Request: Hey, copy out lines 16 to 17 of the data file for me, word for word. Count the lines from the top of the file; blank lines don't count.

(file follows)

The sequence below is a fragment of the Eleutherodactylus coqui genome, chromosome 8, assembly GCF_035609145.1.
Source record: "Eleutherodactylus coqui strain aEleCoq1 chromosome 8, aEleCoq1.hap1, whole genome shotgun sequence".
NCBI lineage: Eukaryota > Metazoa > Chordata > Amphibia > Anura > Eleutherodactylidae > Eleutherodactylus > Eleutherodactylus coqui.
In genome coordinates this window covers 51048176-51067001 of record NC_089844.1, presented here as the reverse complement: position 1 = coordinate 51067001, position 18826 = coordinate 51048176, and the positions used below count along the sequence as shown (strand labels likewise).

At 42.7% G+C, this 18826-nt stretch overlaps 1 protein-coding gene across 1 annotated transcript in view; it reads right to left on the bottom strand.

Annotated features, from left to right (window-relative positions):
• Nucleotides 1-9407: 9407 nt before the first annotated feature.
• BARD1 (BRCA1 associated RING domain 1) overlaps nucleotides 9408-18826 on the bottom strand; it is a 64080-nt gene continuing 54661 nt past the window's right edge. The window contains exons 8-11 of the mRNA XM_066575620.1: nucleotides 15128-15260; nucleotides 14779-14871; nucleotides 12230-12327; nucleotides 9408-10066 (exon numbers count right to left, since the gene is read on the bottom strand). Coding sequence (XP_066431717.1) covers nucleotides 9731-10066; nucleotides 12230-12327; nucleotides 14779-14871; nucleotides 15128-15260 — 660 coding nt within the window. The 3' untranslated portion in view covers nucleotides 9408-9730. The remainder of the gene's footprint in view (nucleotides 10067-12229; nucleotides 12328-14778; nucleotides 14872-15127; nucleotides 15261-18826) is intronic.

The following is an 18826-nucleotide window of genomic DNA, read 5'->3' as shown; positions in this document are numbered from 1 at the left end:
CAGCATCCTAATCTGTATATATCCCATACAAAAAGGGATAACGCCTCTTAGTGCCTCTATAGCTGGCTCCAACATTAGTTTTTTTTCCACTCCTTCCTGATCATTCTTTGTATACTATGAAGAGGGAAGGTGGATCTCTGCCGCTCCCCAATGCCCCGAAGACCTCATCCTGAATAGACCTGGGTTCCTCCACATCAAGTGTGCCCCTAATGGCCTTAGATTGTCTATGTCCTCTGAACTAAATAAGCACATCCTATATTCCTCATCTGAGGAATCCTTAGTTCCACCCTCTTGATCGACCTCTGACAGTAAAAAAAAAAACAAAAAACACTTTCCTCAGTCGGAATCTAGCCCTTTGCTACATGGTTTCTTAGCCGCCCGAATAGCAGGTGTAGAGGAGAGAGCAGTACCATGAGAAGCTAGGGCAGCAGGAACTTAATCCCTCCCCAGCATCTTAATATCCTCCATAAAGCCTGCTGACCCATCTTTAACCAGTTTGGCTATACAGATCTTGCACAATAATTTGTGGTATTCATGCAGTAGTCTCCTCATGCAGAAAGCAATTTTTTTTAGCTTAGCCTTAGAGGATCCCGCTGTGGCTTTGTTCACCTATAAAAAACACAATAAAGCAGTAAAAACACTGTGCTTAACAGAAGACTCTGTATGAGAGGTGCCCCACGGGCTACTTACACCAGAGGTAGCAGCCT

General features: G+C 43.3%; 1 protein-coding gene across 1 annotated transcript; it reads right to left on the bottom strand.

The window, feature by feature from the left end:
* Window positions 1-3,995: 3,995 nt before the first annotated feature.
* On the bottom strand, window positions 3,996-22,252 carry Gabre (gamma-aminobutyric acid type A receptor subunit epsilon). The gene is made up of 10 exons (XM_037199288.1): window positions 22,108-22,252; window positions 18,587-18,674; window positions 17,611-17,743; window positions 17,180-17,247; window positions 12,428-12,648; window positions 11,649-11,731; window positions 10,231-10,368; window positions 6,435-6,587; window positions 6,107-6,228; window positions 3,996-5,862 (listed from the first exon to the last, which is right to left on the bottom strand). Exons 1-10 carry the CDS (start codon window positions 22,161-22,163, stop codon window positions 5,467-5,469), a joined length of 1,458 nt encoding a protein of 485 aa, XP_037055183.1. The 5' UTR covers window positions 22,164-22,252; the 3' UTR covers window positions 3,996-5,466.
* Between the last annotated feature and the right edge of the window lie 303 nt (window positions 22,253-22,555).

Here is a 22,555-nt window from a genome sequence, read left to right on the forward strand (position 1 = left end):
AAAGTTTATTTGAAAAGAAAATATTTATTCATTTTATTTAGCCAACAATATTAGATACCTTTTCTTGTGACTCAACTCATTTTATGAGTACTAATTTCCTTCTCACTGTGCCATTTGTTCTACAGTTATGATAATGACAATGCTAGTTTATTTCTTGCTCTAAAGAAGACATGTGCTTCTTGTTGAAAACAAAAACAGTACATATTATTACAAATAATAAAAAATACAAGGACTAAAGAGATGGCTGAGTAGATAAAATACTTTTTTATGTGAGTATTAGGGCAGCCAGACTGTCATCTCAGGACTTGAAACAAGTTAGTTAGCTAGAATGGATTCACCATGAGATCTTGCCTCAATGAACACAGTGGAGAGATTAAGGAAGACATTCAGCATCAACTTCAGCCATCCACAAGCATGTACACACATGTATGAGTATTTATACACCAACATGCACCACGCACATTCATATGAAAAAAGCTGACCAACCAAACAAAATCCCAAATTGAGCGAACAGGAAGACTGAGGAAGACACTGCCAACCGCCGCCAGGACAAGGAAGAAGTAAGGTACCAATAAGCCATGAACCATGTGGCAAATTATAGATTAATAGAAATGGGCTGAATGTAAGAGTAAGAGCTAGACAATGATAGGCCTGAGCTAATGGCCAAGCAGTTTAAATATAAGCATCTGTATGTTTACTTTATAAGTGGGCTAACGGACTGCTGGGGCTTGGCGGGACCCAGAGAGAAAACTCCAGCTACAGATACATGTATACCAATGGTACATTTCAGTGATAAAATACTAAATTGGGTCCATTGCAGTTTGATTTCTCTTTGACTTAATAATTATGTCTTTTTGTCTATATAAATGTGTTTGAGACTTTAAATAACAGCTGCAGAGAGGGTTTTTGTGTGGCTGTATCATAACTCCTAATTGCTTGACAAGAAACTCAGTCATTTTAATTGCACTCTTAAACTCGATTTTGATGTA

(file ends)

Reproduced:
Here is a 22,555-nt window from a genome sequence, read left to right on the forward strand (position 1 = left end):
AAAGTTTATTTGAAAAGAAAATATTTATTCATTTTATTTAGCCAACAATATTAGATACCTTTTCTTGTGACTCAACTCATTTTATGAGTACTAATTTCCTTCTCACTGTGCCATTTGTTCTACAGTTATGATAATGACAATGCTAGTTTATTTCTTGCTCTAAAGAAGACATGTGCTTCTTGTTGAAAACAAAAACAGTACATATTATTACAAATAATAAAAAATACAAGGACTAAAGAGATGGCTGAGTAGATAAAATACTTTTTTATGTGAGTATTAGGGCAGCCAGACTGTCATCTCAGGACTTGAAACAAGTTAGTTAGCTAGAATGGATTCACCATGAGATCTTGCCTCAATGAACACAGTGGAGAGATTAAGGAAGACATTCAGCATCAACTTCAGCCATCCACAAGCATGTACACACATGTATGAGTATTTATACACCAACATGCACCACGCACATTCATATGAAAAAAGCTGACCAACCAAACAAAATCCCAAATTGAGCGAACAGGAAGACTGAGGAAGACACTGCCAACCGCCGCCAGGACAAGGAAGAAGTAAGGTACCAATAAGCCATGAACCATGTGGCAAATTATAGATTAATAGAAATGGGCTGAATGTAAGAGTAAGAGCTAGACAATGATAGGCCTGAGCTAATGGCCAAGCAGTTTAAATATAAGCATCTGTATGTTTACTTTATAAGTGGGCTAACGGACTGCTGGGGCTTGGCGGGACCCAGAGAGAAAACTCCAGCTACAGATACATGTATACCAATGGTACATTTCAGTGATAAAATACTAAATTGGGTCCATTGCAGTTTGATTTCTCTTTGACTTAATAATTATGTCTTTTTGTCTATATAAATGTGTTTGAGACTTTAAATAACAGCTGCAGAGAGGGTTTTTGTGTGGCTGTATCATAACTCCTAATTGCTTGACAAGAAACTCAGTCATTTTAATTGCACTCTTAAACTCGATTTTGATGTA